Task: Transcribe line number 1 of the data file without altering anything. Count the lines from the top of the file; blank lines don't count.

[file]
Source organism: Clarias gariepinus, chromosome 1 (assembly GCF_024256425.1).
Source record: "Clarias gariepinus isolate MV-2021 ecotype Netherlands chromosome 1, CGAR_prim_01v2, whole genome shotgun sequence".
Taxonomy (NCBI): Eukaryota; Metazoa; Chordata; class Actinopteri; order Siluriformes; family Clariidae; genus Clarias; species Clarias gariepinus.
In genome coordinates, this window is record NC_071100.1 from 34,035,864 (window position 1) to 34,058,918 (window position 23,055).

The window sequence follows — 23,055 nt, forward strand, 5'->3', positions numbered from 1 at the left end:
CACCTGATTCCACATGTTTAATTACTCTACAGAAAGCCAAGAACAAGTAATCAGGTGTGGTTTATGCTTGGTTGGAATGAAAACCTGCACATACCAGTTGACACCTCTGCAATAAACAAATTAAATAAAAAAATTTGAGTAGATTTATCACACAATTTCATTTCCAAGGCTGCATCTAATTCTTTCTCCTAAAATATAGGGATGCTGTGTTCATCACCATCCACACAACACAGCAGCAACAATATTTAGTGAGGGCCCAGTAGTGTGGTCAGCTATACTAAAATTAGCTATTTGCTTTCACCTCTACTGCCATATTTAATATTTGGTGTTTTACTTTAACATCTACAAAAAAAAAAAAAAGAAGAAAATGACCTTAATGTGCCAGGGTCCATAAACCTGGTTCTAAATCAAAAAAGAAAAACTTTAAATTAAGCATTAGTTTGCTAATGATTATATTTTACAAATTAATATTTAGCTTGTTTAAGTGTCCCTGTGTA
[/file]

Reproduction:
Source organism: Clarias gariepinus, chromosome 1 (assembly GCF_024256425.1).